Kedar said the program came together in response to requests from the parents of teenagers from these conflict zones who told caseworkers from the Jewish Agency’s Fund for Victims of Terror that they were most interested in some kind of summer program for their kids. 

The Jewish Agency has not yet opened the program for applications, but Kedar said they expect that the full 1,500 slots will be taken up by eligible teens in light of the requests from parents for summer activities. “This is the No. 1 thing that they asked for,” she said.

The Jewish Agency effectively combined two of its existing initiatives, its shlichut, or emissary, program that sends young Israeli adults to serve as staff at summer camps, and the Communities2Gether program that connects communities in Israel with ones abroad, which is now expanding in the wake of the Oct. 7 terror attacks.

“A lot of camp directors have been waiting to do something proactive and good, and this is it,” Kedar said. “They are opening their hearts and their bunks to these Israeli teens.”

The mental health of the participants is a top priority for the program, according to Kedar. It was devised in collaboration with Israeli psychotrauma specialist Mooli Lahad, the founder of the International Community Stress Prevention Center and a world leader in the treatment of stress, particularly as it relates to conflict.

The 1,500 teenagers, aged 14-16, who will take part in the program will travel to summer camps, mostly in the United States but some in Europe and elsewhere around the world, in groups of 20. They will be accompanied by two counselors from their communities and a mental health professional. Before they go, they will meet to prepare for the trip, and after they return, they will meet again to discuss it.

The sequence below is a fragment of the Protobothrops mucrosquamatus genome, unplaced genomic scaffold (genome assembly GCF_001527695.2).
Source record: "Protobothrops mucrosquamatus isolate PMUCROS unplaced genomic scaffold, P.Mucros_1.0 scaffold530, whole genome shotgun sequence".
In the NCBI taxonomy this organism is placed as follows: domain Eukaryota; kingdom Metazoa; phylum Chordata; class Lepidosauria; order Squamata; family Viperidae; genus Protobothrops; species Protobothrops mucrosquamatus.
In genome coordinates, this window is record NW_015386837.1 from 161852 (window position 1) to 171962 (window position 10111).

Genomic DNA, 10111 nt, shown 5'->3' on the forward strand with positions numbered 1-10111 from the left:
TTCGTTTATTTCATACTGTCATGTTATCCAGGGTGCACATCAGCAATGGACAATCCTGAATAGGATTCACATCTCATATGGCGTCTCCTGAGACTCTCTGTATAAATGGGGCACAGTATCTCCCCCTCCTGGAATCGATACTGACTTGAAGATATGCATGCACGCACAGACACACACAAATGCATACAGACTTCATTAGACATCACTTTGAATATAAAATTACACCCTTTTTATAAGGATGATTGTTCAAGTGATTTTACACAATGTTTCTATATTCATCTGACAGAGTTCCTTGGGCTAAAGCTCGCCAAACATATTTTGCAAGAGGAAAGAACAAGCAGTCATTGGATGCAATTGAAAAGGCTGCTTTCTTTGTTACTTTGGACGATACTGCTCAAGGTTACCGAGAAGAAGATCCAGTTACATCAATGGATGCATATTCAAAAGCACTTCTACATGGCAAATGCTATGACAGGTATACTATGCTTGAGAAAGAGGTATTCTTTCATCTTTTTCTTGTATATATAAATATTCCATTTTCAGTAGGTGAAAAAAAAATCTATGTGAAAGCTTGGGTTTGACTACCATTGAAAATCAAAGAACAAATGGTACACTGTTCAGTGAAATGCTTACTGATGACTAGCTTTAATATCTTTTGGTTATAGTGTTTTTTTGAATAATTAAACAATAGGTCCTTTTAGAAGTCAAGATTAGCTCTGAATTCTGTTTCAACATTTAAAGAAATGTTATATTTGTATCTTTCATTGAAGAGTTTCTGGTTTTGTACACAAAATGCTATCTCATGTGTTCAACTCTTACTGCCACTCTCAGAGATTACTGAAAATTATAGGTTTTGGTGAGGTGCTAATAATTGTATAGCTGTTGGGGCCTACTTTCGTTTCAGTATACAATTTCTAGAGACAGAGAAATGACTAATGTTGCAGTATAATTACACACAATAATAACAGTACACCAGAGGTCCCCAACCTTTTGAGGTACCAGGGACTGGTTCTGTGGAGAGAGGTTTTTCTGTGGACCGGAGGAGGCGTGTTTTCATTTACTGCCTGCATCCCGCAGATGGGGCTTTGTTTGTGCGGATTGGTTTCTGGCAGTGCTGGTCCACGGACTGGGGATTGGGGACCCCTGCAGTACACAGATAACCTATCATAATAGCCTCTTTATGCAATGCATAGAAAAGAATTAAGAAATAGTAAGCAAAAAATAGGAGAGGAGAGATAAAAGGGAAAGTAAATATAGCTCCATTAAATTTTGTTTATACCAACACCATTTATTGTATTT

“Supplementing the experience are therapeutic activities and counseling sessions facilitated by professionals,” the Jewish Agency said.

In addition to expecting the program to help the Israeli participants, Kedar said she believes that it will also have a positive impact on the other campers.

“Meeting people who have gone through hell and being able to just play and laugh and be together, that can give strength and pride to the American teens, and that’s something we need,” Kedar said, adding: “Resilience generates resilience.”

In addition to preparing the Israeli participants for the potential challenges of the trip, both their own struggles and those faced by Diaspora Jewry amid rising antisemitism since Oct. 7, the summer camps that will receive them will also work to get their staff ready for the Israeli teens, all of whom have experienced personal losses of some kind.